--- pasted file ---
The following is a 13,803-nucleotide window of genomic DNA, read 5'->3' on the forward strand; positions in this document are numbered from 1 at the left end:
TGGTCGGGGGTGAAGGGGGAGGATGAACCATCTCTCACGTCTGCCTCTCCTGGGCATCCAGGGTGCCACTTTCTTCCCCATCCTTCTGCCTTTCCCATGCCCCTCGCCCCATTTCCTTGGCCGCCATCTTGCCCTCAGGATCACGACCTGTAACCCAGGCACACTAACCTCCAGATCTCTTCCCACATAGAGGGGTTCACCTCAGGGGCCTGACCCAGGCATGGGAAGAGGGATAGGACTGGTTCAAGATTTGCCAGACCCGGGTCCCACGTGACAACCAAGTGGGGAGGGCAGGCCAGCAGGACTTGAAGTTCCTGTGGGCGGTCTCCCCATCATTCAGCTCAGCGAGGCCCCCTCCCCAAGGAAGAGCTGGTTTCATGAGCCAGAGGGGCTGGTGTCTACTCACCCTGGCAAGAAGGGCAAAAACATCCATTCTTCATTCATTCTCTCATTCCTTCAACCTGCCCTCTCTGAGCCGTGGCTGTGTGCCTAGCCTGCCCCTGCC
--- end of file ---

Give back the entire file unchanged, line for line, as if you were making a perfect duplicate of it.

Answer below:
The following is a 13,803-nucleotide window of genomic DNA, read 5'->3' on the forward strand; positions in this document are numbered from 1 at the left end:
TGGTCGGGGGTGAAGGGGGAGGATGAACCATCTCTCACGTCTGCCTCTCCTGGGCATCCAGGGTGCCACTTTCTTCCCCATCCTTCTGCCTTTCCCATGCCCCTCGCCCCATTTCCTTGGCCGCCATCTTGCCCTCAGGATCACGACCTGTAACCCAGGCACACTAACCTCCAGATCTCTTCCCACATAGAGGGGTTCACCTCAGGGGCCTGACCCAGGCATGGGAAGAGGGATAGGACTGGTTCAAGATTTGCCAGACCCGGGTCCCACGTGACAACCAAGTGGGGAGGGCAGGCCAGCAGGACTTGAAGTTCCTGTGGGCGGTCTCCCCATCATTCAGCTCAGCGAGGCCCCCTCCCCAAGGAAGAGCTGGTTTCATGAGCCAGAGGGGCTGGTGTCTACTCACCCTGGCAAGAAGGGCAAAAACATCCATTCTTCATTCATTCTCTCATTCCTTCAACCTGCCCTCTCTGAGCCGTGGCTGTGTGCCTAGCCTGCCCCTGCC